Minerals Are Priority Number Seven, PM Says

Prime Minister Hun Sen an­nounced at the groundbreaking of a mas­sive Thai-Cambodian joint ven­­ture cement factory in Kam­pot province Thursday that mineral resources are the country’s se­­venth national development pri­or­­ity .

Hun Sen predicted that the an­nual national demand for cement would rise to 2.7 million tons by 2012.

In 2000, that figure was only 656,000 tons, but it reached one mil­­lion tons in 2005 and is expected to rise to 1.6 million tons in 2006.

Cambodia could also produce ot­her raw materials that it currently imports, including oil and natural gas, which have been found in collaboration with fossil fuels gi­ant Chevron, Hun Sen said.

Mineral resources now join ir­ri­ga­­tion, transportation, electricity, hu­man resources, the garment in­du­stry and tourism as the nation’s top development priorities.

“This process is a big step for the government of Cambodia to re­­­form the industrial sector in or­der to develop an appropriate en­vi­ronment and private investors’ con­fidence to do business and in­vest in Cambodia,” Hun Sen said.

He added that the Kampot ce­ment factory is a model for ventures that can be mutually benefi­ci­al by meeting priority needs for Cam­bodia—in this case, the cons­truc­tion of housing and various in­fra­structure projects—and its foreign investment partners.

Men Den, an economist and mi­nerals expert for the Cam­bo­di­an National Petroleum Authority, ad­ded coal, gold, gems and other stones to the premier’s list of mineral resources in Cambodia, but he declined to say how much he be­lieves may be out there.

Men Den confirmed that coal has already been located in Cam­bo­dia, but said he was not able to dis­close whether the sites are com­mercially viable.

“In other countries, mineral re­sources are the top priority,” he said. “When we have cheap po­wer, the rest of the investments will come along.” By Kay Kimsong

the cambodia daily

Prime Minister Hun Sen an­nounced at the groundbreaking of a mas­sive Thai-Cambodian joint ven­­ture cement factory in Kam­pot province Thursday that mineral resources are the country’s se­­venth national development pri­or­­ity .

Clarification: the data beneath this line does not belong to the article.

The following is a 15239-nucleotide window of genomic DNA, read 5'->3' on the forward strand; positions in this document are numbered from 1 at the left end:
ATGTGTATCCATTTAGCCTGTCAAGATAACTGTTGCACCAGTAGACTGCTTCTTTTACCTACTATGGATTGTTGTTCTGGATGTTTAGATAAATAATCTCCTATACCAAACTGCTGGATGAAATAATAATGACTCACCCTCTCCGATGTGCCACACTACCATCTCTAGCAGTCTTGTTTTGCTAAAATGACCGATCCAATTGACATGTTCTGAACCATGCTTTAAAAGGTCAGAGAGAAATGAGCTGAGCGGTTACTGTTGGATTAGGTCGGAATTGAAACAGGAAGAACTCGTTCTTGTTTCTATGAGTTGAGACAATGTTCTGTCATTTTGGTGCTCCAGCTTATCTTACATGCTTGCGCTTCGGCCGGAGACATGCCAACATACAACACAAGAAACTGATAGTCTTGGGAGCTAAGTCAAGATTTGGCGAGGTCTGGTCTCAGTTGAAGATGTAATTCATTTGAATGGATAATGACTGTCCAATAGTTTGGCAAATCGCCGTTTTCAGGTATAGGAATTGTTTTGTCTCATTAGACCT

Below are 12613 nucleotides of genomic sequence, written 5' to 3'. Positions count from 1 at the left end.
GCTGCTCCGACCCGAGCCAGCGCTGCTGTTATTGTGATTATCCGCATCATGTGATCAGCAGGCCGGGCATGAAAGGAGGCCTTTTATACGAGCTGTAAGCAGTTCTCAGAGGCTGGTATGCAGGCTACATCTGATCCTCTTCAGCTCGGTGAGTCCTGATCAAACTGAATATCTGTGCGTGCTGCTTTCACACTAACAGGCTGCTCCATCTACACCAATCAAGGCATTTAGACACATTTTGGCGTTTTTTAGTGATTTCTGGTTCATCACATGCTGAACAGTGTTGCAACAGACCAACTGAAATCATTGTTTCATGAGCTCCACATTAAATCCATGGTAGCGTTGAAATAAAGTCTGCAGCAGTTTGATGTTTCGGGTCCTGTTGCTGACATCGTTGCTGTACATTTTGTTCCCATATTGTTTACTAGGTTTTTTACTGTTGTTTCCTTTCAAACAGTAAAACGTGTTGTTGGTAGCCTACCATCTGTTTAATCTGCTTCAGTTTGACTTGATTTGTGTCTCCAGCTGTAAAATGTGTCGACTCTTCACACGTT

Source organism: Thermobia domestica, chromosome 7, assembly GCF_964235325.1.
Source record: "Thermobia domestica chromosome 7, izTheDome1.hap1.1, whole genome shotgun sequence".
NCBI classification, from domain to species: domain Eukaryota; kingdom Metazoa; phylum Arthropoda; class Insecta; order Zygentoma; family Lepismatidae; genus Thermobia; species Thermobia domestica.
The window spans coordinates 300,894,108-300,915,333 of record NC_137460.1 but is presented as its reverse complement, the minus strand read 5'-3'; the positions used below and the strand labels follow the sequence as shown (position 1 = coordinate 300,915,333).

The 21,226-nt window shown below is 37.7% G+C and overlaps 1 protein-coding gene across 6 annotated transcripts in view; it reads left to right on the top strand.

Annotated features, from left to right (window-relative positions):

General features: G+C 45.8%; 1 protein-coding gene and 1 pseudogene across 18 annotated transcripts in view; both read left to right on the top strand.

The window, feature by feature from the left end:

Hun Sen predicted that the an­nual national demand for cement would rise to 2.7 million tons by 2012.

In 2000, that figure was only 656,000 tons, but it reached one mil­­lion tons in 2005 and is expected to rise to 1.6 million tons in 2006.

Cambodia could also produce ot­her raw materials that it currently imports, including oil and natural gas, which have been found in collaboration with fossil fuels gi­ant Chevron, Hun Sen said.

Mineral resources now join ir­ri­ga­­tion, transportation, electricity, hu­man resources, the garment in­du­stry and tourism as the nation’s top development priorities.

“This process is a big step for the government of Cambodia to re­­­form the industrial sector in or­der to develop an appropriate en­vi­ronment and private investors’ con­fidence to do business and in­vest in Cambodia,” Hun Sen said.

He added that the Kampot ce­ment factory is a model for ventures that can be mutually benefi­ci­al by meeting priority needs for Cam­bodia—in this case, the cons­truc­tion of housing and various in­fra­structure projects—and its foreign investment partners.

Men Den, an economist and mi­nerals expert for the Cam­bo­di­an National Petroleum Authority, ad­ded coal, gold, gems and other stones to the premier’s list of mineral resources in Cambodia, but he declined to say how much he be­lieves may be out there.

Men Den confirmed that coal has already been located in Cam­bo­dia, but said he was not able to dis­close whether the sites are com­mercially viable.

“In other countries, mineral re­sources are the top priority,” he said. “When we have cheap po­wer, the rest of the investments will come along.”

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